Maryland Lawmakers Say Its Rape Laws Need To Change

Maryland lawmakers are considering a range of bills, in response to a 2016 BuzzFeed News investigation into one of the state's largest police departments.

The rules for how Maryland handles rape allegations may soon undergo important changes. Three bills being considered by the state's legislature all seek to make it easier for people who have been raped to get their case investigated and prosecuted. The proposed legislation comes in response to a BuzzFeed News investigation into one of the state's largest police departments, which routinely dismissed rape allegations as "unfounded" without thoroughly investigating them.

Three different proposals have already been heard since the state’s legislative session began in January. One would state that an incident can be characterized as rape even if victims don’t physically resist their assailants; another would require outside audits of all police departments that classify rape allegations as unfounded at a rate more than 5 percentage points higher than the national average; a third would expand statewide police training standards for sexual assault cases.

“In Maryland we seem to have a disproportionate number of cases classified as unfounded,” said Del. Pamela Queen, a lawmaker pushing for the bills requiring audits and statewide training.

Baltimore County has already revised a number of the policies detailed in the BuzzFeed News article. Sex crimes detectives will now interview both victims and suspects in every rape case. And police will no longer have the authority to label cases as unfounded. Prosecutors will make those decisions instead.

But Baltimore County officials said in some cases the state’s rape statute itself hamstrung their investigations. The law says that for an incident to qualify as rape the assailant must use “force or the threat of force.” In cases reviewed by BuzzFeed News, some rape investigations were shut down because officers felt that the victim didn’t fight back hard enough. In one case, the officer wrote that the victim “did not offer any physical resistance to the alleged assault as required by MD case law.”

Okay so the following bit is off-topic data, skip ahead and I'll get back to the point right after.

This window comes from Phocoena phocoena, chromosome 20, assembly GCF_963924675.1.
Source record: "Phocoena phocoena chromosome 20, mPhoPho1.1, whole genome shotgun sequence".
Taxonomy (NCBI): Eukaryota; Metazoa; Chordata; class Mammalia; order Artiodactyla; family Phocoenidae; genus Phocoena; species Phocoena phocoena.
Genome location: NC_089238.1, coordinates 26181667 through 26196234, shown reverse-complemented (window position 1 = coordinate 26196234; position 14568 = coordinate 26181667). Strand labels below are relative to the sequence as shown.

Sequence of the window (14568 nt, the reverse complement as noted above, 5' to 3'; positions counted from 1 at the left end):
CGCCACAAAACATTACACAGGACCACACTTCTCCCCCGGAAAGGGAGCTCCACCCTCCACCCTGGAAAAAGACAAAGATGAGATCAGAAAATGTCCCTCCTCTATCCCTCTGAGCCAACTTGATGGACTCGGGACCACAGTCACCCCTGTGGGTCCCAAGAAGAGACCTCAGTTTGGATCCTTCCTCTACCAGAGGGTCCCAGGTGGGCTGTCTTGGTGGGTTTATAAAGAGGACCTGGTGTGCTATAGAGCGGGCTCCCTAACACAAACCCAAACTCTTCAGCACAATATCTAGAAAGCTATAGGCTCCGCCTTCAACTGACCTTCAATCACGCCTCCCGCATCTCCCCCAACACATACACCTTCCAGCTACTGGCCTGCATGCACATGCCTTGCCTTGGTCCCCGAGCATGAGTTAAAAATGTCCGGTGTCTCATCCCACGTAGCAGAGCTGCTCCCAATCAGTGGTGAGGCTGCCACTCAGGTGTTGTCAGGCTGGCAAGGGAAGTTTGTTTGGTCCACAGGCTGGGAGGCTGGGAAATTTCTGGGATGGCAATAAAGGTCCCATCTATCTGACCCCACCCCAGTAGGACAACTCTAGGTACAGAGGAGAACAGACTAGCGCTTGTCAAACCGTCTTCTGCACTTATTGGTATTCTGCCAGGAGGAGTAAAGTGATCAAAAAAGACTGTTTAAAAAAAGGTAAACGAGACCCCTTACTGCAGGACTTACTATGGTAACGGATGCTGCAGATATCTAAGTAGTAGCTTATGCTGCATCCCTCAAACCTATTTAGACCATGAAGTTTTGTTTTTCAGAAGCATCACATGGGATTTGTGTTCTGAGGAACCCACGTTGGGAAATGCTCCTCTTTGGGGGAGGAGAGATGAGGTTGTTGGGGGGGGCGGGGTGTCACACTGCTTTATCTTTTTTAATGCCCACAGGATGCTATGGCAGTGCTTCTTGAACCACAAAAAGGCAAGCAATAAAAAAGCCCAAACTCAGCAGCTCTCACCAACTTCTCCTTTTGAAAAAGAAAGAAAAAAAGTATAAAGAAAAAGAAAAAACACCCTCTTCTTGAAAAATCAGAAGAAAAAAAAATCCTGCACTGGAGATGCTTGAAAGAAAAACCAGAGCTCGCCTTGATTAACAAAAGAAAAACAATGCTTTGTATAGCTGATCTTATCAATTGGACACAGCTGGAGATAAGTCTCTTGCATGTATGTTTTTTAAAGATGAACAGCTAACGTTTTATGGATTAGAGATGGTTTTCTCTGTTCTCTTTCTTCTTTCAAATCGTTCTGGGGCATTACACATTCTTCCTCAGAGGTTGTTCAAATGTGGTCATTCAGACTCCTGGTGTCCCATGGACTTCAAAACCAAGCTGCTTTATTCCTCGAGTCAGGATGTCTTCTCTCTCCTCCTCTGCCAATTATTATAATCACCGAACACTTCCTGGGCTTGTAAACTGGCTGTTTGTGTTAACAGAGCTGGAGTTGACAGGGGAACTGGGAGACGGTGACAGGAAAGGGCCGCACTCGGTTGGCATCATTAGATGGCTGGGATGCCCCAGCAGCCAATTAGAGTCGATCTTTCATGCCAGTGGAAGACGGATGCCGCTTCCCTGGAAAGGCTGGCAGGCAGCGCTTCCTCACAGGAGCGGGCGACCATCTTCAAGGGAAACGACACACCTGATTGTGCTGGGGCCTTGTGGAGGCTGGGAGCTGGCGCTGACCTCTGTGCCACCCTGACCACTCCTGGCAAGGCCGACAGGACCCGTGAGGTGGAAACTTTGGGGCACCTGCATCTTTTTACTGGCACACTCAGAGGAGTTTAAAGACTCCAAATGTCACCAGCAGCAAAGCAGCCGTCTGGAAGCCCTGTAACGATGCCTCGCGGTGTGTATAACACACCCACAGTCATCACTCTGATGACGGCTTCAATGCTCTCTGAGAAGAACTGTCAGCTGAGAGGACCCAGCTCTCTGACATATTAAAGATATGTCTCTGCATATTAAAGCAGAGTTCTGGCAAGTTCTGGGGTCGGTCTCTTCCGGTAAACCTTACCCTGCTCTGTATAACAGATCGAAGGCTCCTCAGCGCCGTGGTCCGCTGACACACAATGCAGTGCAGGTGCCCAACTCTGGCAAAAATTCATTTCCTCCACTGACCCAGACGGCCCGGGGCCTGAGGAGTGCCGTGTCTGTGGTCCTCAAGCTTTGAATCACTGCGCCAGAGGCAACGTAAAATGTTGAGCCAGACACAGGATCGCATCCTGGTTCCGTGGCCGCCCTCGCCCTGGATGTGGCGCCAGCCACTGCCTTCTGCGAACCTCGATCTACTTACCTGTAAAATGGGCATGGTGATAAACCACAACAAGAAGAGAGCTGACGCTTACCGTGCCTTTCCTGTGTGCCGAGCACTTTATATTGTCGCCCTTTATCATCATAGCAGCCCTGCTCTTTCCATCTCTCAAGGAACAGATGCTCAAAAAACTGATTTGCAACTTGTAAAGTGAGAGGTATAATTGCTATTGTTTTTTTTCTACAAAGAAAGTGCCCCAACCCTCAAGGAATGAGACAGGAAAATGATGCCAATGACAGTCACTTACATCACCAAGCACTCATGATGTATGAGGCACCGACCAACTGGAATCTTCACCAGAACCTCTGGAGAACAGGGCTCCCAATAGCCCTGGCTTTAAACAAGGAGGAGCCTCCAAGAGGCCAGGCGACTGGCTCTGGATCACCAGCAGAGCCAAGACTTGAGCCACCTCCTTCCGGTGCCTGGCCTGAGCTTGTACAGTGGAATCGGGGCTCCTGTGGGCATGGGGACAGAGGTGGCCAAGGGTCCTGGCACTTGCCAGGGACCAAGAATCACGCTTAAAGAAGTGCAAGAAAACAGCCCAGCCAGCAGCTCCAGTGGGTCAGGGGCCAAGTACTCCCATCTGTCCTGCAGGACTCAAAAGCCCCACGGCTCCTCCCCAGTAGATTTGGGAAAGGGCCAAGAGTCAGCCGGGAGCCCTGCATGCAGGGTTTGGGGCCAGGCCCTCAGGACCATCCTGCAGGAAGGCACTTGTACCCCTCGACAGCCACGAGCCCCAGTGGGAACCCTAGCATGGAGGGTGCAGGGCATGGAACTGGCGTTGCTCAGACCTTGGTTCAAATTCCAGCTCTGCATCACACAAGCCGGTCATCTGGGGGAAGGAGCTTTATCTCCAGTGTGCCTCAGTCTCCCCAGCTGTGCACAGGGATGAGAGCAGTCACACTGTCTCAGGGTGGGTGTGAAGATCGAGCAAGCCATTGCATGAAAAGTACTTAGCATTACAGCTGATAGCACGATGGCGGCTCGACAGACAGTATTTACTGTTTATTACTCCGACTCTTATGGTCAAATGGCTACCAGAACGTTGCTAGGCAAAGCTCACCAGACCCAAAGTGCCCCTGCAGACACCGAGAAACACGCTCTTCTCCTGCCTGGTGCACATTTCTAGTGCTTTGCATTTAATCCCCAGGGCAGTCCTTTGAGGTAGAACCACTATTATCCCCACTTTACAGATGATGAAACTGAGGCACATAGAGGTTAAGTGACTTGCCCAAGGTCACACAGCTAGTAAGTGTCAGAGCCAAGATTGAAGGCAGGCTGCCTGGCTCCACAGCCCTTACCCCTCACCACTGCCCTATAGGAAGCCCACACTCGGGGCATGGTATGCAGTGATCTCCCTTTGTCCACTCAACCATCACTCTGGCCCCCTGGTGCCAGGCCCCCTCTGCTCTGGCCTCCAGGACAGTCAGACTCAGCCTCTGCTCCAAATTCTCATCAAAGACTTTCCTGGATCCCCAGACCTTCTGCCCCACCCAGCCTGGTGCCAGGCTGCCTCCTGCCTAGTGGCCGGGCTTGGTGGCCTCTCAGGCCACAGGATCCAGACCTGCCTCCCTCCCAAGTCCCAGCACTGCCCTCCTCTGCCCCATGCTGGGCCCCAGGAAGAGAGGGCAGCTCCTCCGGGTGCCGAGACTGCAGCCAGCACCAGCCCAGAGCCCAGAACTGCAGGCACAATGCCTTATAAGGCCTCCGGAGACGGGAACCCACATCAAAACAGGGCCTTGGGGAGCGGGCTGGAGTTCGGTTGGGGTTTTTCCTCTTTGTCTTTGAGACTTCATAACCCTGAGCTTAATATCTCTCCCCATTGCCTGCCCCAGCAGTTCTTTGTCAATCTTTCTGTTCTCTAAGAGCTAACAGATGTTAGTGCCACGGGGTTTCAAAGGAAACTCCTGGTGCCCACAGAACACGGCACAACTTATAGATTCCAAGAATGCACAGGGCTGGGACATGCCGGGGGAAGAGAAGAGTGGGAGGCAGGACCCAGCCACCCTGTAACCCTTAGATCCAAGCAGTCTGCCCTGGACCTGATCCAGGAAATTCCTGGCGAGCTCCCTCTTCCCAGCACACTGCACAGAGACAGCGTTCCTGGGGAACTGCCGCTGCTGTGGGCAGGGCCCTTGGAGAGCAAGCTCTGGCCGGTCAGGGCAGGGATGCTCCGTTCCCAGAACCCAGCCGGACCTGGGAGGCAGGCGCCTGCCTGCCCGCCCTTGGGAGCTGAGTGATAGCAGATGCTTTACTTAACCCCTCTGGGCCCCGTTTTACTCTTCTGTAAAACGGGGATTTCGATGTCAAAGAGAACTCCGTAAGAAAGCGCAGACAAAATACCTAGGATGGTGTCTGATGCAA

Maryland’s Court of Appeals wrote in 2010 that additional physical violence is not needed for unwanted sex to be considered rape. A new bill proposed by two Baltimore County lawmakers, Sen. Delores Kelley and Del. Kathleen Dumais, would spell that out, codifying that victims need not physically resist for the crime of rape to occur.

The state senate heard testimony on Kelley’s version of the bill on Feb. 8. Scott Shellenberger, the state’s attorney for Baltimore County, testified in support, saying that the way the law is currently written has made it very difficult to secure a rape conviction. “It shouldn’t be a ‘no means I must fight back’ test,” said Baltimore County Executive Kevin Kamenetz, another supporter of the bill. “It should be ‘no means no.’”

Some members of the senate committee on judicial proceedings expressed ambivalence about whether the bill is warranted. “We’re trying to think this one through, honestly,” Robert Cassilly, Republican from Harford County, told fellow lawmakers. “We’re not opposed, we’re just — it’s an intellectual challenge.”

Del. Queen, a Democrat from Montgomery County, filed the bill demanding audits of all police departments with high rates of unfounded cases. After reading the BuzzFeed News article about Baltimore County, she said she looked at police departments around the state and became worried that the problem was more widespread. Queen also proposed the bill that would expand statewide training standards for police regarding sexual assault cases.

Finally, another Montgomery County lawmaker, Democrat David Moon, proposed a tweak to the state’s public records law. Government agencies that reject a request of public records would have to explain why they could not just redact any confidential elements and hand over the rest. Moon filed the bill because of concerns over Montgomery County’s response to BuzzFeed News’ public records request for rape reports. Unlike Baltimore County, which redacted personal information and disclosed the remainder of the reports, Montgomery County initially declined to provide documents at all.

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